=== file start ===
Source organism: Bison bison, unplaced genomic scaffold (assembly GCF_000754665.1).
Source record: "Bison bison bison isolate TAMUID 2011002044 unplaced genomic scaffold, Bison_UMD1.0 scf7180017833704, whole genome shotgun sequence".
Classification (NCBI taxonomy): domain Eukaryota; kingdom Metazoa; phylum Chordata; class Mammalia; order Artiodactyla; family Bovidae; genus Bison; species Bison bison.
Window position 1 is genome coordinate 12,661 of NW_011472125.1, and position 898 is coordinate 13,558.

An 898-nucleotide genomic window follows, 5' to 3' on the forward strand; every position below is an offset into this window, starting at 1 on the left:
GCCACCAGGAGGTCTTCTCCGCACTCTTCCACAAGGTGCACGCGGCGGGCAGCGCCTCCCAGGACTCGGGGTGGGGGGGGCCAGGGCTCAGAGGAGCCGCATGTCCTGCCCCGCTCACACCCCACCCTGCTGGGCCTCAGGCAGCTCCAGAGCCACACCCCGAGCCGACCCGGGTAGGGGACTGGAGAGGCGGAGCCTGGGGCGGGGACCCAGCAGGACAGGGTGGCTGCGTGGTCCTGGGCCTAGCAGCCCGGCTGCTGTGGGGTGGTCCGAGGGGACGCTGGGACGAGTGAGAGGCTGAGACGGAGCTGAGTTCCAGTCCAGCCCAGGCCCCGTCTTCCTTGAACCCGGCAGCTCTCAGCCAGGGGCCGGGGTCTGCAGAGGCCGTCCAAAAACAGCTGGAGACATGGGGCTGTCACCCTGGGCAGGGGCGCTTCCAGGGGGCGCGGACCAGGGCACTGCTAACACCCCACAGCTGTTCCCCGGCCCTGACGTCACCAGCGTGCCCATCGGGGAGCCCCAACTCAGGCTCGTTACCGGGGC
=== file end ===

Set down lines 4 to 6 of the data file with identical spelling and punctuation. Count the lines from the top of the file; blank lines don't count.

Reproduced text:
Window position 1 is genome coordinate 12,661 of NW_011472125.1, and position 898 is coordinate 13,558.

An 898-nucleotide genomic window follows, 5' to 3' on the forward strand; every position below is an offset into this window, starting at 1 on the left:
GCCACCAGGAGGTCTTCTCCGCACTCTTCCACAAGGTGCACGCGGCGGGCAGCGCCTCCCAGGACTCGGGGTGGGGGGGGCCAGGGCTCAGAGGAGCCGCATGTCCTGCCCCGCTCACACCCCACCCTGCTGGGCCTCAGGCAGCTCCAGAGCCACACCCCGAGCCGACCCGGGTAGGGGACTGGAGAGGCGGAGCCTGGGGCGGGGACCCAGCAGGACAGGGTGGCTGCGTGGTCCTGGGCCTAGCAGCCCGGCTGCTGTGGGGTGGTCCGAGGGGACGCTGGGACGAGTGAGAGGCTGAGACGGAGCTGAGTTCCAGTCCAGCCCAGGCCCCGTCTTCCTTGAACCCGGCAGCTCTCAGCCAGGGGCCGGGGTCTGCAGAGGCCGTCCAAAAACAGCTGGAGACATGGGGCTGTCACCCTGGGCAGGGGCGCTTCCAGGGGGCGCGGACCAGGGCACTGCTAACACCCCACAGCTGTTCCCCGGCCCTGACGTCACCAGCGTGCCCATCGGGGAGCCCCAACTCAGGCTCGTTACCGGGGC